What begins to organically materialize during the design process is something that our team has started to more formally define as the design system. It’s nothing new, and as designers, we usually already do this informally – we pick typefaces, text colours, link colours, button styles and essentially make design decisions that create conventions for us to follow through the length of the project. However, without any formal definition or even recognition of the impact of the conventions we’re building, we tend to not assess the decisions we make as critically as we should. What we end up almost doing sometimes is hacking our own conventions midway through a project as we discover new contexts that our current conventions don’t accommodate. A little foresight at the start of the design process can help mitigate these situations.

I can’t tell you how regularly I’ll be doing this (there’s still quite a bit of heads-down work to be done right now), but I can tell you that there’s a justice league of really smart people that I work with that do post regularly on that blog. You might find particular interest in the product we’re building.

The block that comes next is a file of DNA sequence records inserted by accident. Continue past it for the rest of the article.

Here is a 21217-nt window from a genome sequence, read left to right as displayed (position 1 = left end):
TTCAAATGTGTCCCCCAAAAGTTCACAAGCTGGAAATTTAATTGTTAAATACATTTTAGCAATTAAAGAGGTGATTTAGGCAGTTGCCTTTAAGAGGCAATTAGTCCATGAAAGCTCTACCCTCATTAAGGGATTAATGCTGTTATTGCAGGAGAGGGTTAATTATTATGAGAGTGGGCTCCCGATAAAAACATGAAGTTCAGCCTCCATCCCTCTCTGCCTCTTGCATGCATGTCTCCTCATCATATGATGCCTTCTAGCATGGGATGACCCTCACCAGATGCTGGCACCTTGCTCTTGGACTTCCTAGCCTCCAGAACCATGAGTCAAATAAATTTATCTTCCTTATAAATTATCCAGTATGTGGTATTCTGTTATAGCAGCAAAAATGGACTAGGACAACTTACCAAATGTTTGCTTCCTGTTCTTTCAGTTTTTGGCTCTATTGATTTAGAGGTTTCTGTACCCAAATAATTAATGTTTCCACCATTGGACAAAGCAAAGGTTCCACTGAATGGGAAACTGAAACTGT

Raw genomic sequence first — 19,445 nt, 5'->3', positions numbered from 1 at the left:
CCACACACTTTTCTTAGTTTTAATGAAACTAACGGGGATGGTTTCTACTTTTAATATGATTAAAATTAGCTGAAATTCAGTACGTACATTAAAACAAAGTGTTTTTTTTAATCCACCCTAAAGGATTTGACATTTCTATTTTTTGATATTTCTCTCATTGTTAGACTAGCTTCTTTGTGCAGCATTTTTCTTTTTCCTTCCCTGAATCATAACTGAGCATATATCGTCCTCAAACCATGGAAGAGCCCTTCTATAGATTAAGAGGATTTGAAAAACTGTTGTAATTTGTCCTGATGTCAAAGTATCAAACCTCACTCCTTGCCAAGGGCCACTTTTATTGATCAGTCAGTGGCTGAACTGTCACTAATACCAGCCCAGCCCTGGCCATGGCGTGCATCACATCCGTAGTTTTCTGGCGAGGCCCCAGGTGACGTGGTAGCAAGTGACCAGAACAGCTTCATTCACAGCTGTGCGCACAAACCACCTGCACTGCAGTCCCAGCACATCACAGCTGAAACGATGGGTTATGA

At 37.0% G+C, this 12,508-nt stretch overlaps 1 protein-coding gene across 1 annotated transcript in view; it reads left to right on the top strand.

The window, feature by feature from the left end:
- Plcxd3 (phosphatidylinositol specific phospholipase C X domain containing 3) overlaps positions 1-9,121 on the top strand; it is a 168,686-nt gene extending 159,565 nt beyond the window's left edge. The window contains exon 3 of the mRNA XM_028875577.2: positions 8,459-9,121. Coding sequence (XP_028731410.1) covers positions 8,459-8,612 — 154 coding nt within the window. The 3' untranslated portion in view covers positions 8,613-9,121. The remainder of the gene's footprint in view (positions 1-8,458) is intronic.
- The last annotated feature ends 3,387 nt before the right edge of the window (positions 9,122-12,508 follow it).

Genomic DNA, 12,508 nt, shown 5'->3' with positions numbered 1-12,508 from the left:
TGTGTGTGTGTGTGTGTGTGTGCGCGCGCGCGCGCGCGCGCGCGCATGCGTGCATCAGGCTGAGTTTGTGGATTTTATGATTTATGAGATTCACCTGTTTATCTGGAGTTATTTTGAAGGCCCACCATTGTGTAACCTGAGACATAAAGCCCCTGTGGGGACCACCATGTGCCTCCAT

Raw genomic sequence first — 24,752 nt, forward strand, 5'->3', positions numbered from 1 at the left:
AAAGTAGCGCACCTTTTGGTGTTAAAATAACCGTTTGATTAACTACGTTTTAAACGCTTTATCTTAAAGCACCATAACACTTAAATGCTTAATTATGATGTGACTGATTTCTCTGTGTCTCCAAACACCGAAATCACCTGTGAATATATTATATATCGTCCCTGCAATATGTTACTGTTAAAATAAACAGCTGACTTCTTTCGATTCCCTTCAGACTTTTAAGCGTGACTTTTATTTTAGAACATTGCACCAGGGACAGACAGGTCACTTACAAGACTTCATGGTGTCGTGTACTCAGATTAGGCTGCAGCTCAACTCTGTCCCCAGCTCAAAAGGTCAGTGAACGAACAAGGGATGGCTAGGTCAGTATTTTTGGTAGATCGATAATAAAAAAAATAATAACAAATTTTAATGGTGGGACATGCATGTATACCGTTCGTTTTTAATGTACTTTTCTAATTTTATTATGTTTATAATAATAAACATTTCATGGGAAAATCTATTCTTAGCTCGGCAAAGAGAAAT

I have every intention of keeping this blog for sharing the ins and outs of running a design shop (the entrepreneurial side of things), but you might find that I’ll post more of the concrete design insights (which is inclusive of thoughts on UI, usability, interactions and user experience as a whole) over at the Jet Cooper blog. I hope to see some of you over there.

Lastly (and simply): thank you for the continued support. I know we didn’t talk much in 2010, but like close friends, sometimes you don’t need to exchange words to have an impact. Thank you equally to those who will be sticking around to see how things unfold and to those who will hit the Unsubscribe button in their feed readers. You’ve all made 2010 one of the best years I’ve ever had.

Happy 2011. :)викКартиниикониикониПравославни иконииконописikoniсвети георгиikoni

Multiple Save Buttons

Written by Verne on June 4th, 2009

холна секция

Just a quick note on web forms. Everyone likes short forms (i.e. 5 or less fields). In fact, if you’re designing forms, you should almost always aim to breakdown yours into smaller and more digestable chunks of fields rather than have 20 fields vomited onto a single page.

But, sometimes it’s unavoidable. If you’re editing your profile on one of your kajillion social networks, for example, it’s acceptable to have a lot of fields on a single page. Nonetheless, you still run into longformitis from time to time (fatigue from filling out long forms). One technique I’ve seen that combats this is to have multiple save buttons throughout the page, evenly dispersed between sections of the form. This is the web form equivalent to having checkpoints in Super Mario, and it’ll allow users to save their changes without having to scroll all the way down to the bottom of the page.Картини